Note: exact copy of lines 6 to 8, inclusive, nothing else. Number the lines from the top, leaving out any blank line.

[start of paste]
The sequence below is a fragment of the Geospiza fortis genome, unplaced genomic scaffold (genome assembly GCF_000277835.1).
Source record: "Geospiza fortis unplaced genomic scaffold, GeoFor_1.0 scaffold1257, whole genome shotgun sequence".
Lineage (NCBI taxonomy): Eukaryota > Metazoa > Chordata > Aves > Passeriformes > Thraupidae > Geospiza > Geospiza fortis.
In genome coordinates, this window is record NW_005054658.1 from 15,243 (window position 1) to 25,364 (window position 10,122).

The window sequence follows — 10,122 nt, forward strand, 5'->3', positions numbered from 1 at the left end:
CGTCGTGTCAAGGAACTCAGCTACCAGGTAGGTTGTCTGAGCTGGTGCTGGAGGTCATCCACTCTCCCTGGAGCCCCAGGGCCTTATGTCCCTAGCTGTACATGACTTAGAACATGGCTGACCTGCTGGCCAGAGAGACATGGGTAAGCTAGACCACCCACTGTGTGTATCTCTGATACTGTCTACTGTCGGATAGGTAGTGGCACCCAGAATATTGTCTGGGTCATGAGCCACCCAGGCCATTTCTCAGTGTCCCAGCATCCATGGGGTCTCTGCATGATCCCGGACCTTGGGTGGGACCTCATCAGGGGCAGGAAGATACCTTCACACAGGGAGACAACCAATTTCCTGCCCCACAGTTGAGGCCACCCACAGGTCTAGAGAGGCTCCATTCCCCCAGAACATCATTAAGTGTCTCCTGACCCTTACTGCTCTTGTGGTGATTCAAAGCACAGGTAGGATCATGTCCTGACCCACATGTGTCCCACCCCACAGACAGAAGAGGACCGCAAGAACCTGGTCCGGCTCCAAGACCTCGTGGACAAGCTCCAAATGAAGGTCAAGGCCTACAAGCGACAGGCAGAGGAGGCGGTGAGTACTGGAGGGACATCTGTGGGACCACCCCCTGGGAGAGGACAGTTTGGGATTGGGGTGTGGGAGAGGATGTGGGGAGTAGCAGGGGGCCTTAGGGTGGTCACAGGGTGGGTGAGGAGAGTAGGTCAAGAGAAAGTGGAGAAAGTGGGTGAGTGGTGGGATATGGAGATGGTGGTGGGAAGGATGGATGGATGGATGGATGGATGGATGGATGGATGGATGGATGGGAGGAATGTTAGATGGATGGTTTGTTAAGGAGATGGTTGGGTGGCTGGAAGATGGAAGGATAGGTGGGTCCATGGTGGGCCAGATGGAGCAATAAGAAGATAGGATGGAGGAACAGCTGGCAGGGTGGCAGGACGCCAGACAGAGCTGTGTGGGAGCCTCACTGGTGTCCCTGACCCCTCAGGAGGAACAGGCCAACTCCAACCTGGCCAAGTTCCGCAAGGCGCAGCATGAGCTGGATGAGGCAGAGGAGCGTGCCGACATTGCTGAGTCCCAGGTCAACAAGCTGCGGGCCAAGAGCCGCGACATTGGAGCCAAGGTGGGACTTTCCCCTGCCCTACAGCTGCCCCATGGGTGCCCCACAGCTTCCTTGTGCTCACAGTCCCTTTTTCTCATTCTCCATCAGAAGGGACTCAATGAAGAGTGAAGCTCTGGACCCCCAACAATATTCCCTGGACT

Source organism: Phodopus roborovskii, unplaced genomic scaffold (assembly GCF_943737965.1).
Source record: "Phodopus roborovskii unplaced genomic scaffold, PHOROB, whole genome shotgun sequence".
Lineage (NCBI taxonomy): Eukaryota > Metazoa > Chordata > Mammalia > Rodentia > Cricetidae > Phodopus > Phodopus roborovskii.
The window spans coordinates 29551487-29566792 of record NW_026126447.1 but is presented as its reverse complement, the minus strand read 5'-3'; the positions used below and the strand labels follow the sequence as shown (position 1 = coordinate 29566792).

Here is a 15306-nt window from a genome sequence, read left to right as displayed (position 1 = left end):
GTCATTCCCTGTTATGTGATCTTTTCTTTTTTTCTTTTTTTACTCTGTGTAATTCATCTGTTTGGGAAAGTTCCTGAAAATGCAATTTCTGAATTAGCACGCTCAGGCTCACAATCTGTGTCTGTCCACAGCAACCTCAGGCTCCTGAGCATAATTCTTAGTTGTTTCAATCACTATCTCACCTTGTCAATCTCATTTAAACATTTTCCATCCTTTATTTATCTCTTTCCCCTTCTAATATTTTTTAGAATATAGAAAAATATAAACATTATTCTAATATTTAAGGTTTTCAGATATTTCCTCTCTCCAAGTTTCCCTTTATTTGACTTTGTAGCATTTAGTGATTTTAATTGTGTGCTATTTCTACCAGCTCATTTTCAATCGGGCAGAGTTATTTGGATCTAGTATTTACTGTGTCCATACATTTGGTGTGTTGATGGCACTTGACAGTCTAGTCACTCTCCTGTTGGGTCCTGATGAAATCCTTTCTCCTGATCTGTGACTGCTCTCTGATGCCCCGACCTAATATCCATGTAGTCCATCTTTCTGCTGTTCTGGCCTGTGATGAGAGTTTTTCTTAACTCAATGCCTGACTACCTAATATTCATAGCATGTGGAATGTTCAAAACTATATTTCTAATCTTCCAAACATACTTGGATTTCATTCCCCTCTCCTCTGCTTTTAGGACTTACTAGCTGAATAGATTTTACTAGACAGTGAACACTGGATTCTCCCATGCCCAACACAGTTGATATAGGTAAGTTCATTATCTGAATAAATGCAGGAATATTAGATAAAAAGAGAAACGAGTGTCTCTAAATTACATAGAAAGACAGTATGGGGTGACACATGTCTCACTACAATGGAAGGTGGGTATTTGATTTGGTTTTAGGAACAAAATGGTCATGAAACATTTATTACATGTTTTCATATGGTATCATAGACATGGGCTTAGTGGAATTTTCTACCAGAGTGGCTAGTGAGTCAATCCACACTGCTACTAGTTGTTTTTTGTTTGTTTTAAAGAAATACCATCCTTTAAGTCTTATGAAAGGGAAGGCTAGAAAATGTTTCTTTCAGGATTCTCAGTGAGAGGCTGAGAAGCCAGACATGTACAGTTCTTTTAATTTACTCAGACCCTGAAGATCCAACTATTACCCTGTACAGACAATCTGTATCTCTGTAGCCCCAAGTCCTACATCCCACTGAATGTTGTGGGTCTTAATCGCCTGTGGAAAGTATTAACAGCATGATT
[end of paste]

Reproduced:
CGTCGTGTCAAGGAACTCAGCTACCAGGTAGGTTGTCTGAGCTGGTGCTGGAGGTCATCCACTCTCCCTGGAGCCCCAGGGCCTTATGTCCCTAGCTGTACATGACTTAGAACATGGCTGACCTGCTGGCCAGAGAGACATGGGTAAGCTAGACCACCCACTGTGTGTATCTCTGATACTGTCTACTGTCGGATAGGTAGTGGCACCCAGAATATTGTCTGGGTCATGAGCCACCCAGGCCATTTCTCAGTGTCCCAGCATCCATGGGGTCTCTGCATGATCCCGGACCTTGGGTGGGACCTCATCAGGGGCAGGAAGATACCTTCACACAGGGAGACAACCAATTTCCTGCCCCACAGTTGAGGCCACCCACAGGTCTAGAGAGGCTCCATTCCCCCAGAACATCATTAAGTGTCTCCTGACCCTTACTGCTCTTGTGGTGATTCAAAGCACAGGTAGGATCATGTCCTGACCCACATGTGTCCCACCCCACAGACAGAAGAGGACCGCAAGAACCTGGTCCGGCTCCAAGACCTCGTGGACAAGCTCCAAATGAAGGTCAAGGCCTACAAGCGACAGGCAGAGGAGGCGGTGAGTACTGGAGGGACATCTGTGGGACCACCCCCTGGGAGAGGACAGTTTGGGATTGGGGTGTGGGAGAGGATGTGGGGAGTAGCAGGGGGCCTTAGGGTGGTCACAGGGTGGGTGAGGAGAGTAGGTCAAGAGAAAGTGGAGAAAGTGGGTGAGTGGTGGGATATGGAGATGGTGGTGGGAAGGATGGATGGATGGATGGATGGATGGATGGATGGATGGATGGATGGGAGGAATGTTAGATGGATGGTTTGTTAAGGAGATGGTTGGGTGGCTGGAAGATGGAAGGATAGGTGGGTCCATGGTGGGCCAGATGGAGCAATAAGAAGATAGGATGGAGGAACAGCTGGCAGGGTGGCAGGACGCCAGACAGAGCTGTGTGGGAGCCTCACTGGTGTCCCTGACCCCTCAGGAGGAACAGGCCAACTCCAACCTGGCCAAGTTCCGCAAGGCGCAGCATGAGCTGGATGAGGCAGAGGAGCGTGCCGACATTGCTGAGTCCCAGGTCAACAAGCTGCGGGCCAAGAGCCGCGACATTGGAGCCAAGGTGGGACTTTCCCCTGCCCTACAGCTGCCCCATGGGTGCCCCACAGCTTCCTTGTGCTCACAGTCCCTTTTTCTCATTCTCCATCAGAAGGGACTCAATGAAGAGTGAAGCTCTGGACCCCCAACAATATTCCCTGGACT

Source organism: Phodopus roborovskii, unplaced genomic scaffold (assembly GCF_943737965.1).
Source record: "Phodopus roborovskii unplaced genomic scaffold, PHOROB, whole genome shotgun sequence".